'Christians' happy to prolong pain for those worse off
WELL that didn't take long.
We're in the very early infancy of the newly-elected Morrison Government and already we're being told what many of us suspected, and feared.
There's no place for those worse off than us.
The simple line, coming from ScoMo, Abetz, Frydenberg and co is that they just can't afford to increase Newstart. Simple. But it says so much.
Backbencher Eric Abetz blamed the burden of government debt for not being able to afford to increase what is a pittance currently afforded to those doing it tough.
I assume this government debt must be the fault of Labor's, as is the default line as soon as anything negative is said, despite the Coalition having been in power for nearly six years, ample time, one might think, to do something about government debt.
I read this week that Eric Abetz entered parliament in 1994.
Politicians' income has increased from $68,000 to $210,000 a year since then.
But a single person without children on Newstart today, well they pocket a cool $277.85 a week.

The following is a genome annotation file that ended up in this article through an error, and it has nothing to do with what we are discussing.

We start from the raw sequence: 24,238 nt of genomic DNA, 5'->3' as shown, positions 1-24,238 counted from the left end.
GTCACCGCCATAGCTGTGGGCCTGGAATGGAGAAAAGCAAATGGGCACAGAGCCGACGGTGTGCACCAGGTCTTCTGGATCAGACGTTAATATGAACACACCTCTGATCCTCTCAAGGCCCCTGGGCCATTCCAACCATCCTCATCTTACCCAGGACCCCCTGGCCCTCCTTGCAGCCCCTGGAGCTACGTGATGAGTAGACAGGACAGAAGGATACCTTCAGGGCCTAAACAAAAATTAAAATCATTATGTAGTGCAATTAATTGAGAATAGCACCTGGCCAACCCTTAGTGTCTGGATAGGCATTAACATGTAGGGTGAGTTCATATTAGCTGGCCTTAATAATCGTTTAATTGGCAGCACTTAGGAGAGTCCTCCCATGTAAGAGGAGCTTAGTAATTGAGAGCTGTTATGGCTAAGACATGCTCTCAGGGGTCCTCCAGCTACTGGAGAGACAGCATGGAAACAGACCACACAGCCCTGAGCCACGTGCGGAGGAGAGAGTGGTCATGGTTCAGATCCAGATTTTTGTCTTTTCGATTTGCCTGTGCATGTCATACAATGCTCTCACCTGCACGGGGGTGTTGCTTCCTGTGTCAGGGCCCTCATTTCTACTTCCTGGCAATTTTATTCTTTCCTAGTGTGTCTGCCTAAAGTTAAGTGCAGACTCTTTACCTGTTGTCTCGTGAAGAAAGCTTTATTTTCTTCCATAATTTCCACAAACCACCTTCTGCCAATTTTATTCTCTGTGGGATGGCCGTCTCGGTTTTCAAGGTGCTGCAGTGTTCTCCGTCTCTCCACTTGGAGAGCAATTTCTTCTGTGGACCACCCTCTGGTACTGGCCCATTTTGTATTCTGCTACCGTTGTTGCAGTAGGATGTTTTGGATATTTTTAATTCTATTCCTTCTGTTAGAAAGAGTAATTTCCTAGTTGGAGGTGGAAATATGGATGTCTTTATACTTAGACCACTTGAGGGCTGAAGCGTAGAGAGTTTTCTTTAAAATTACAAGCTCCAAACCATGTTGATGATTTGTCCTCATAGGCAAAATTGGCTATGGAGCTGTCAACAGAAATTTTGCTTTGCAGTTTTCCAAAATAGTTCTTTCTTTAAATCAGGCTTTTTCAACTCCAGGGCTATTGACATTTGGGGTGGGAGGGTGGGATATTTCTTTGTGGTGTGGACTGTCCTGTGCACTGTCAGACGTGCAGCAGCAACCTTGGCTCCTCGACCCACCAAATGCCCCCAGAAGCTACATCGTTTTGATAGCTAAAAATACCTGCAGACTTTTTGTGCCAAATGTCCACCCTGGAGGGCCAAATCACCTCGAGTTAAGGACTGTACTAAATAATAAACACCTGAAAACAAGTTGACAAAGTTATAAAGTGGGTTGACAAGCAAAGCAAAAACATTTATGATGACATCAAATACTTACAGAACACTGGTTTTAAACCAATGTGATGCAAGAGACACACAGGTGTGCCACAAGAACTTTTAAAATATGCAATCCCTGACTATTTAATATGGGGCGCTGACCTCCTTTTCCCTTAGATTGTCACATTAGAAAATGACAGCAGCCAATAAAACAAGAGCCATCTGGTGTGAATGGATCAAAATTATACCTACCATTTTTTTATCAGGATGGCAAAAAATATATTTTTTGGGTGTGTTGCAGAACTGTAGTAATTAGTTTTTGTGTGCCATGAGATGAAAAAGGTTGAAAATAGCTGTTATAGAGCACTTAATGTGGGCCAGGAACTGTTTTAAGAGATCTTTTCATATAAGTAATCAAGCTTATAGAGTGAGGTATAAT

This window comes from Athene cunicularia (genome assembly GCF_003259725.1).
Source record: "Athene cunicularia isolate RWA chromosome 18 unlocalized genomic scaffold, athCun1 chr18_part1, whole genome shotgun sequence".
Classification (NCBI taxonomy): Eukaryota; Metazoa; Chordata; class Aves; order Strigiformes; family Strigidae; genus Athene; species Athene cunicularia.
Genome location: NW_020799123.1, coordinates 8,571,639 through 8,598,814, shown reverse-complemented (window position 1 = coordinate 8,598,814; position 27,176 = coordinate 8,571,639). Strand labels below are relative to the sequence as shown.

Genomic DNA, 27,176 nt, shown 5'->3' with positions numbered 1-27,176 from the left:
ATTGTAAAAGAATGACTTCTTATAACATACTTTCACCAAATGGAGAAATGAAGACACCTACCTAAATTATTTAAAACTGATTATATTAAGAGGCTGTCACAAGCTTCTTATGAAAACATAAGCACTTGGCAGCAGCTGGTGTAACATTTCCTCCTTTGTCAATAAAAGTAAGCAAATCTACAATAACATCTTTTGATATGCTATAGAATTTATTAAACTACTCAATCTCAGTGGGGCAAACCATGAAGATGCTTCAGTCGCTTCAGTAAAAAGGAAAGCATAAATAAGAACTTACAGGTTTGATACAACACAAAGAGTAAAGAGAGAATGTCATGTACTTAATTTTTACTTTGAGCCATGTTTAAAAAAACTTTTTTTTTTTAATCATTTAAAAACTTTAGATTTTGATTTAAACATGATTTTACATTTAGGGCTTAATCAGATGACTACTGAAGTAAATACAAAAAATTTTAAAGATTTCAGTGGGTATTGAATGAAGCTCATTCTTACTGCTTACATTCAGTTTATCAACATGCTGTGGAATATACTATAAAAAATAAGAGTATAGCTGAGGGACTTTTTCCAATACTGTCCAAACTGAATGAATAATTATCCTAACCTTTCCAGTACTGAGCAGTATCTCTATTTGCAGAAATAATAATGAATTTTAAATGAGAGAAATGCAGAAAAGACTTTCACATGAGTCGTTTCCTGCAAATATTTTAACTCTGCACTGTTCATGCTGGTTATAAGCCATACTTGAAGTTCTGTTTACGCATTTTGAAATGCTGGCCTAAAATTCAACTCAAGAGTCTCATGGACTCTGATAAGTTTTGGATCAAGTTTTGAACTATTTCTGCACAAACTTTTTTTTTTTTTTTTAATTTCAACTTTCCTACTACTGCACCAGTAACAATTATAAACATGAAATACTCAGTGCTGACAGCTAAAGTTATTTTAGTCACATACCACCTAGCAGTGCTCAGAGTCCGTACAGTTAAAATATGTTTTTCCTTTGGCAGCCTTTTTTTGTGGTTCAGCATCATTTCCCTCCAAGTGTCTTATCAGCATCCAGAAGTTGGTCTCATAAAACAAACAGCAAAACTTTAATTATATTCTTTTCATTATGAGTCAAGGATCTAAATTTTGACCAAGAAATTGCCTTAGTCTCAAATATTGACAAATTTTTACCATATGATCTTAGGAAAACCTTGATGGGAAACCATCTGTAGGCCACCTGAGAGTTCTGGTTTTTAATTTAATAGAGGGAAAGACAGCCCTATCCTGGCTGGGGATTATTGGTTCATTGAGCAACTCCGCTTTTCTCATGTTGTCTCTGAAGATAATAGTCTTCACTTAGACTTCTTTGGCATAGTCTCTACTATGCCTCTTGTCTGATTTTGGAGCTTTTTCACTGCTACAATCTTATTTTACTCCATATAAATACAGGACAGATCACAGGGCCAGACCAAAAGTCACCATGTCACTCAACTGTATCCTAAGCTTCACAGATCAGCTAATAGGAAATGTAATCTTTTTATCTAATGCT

Imagine, for a second, what it would be like to try and survive on that.
If the dole had been indexed with wages, instead of inflation, that amount would still only be a touch over $350 a week.
The last two budgets have delivered $300 billion worth of income tax cuts.
Last month's budget, which delivered an income tax cut package costing $158 billion over a decade, is set to deliver significant windfalls for high-income earners.
That same budget ScoMo, Frydenberg and others spruiked so heavily, with its forecast surplus of $7.1 billion in 2019-20, apparently has no wriggle room to help the battlers.
Barnaby Joyce is now advocating for an increase to the dole.
Admittedly, fairly hollow words, to hear he's struggling when he earns over $200,000 a year.
But still, his Road to Damascus moment has come, albeit belatedly.
But what does his Pentecostal, prayer-giving leader have to say about it all?
Well, Mr Morrison isn't willing to engage in "unfunded empathy" he tells us.
Instead he says the best form of welfare is a job, but won't say whether he could live on the $40 a day which forces many to forego meals.
The Australian Council of Social Service is advocating a $75 increase to Newstart, which would cost about $3 billion a year.
Deloitte modelling estimates the resulting stimulus would create an extra billion dollars a year in taxes.
Michael McCormack says people need to be willing to move towns to get work.
But on less than $280 a week, it's near impossible to go anywhere.
I wonder what this supposedly real Jesus character who was all for helping people worse off would make of it all?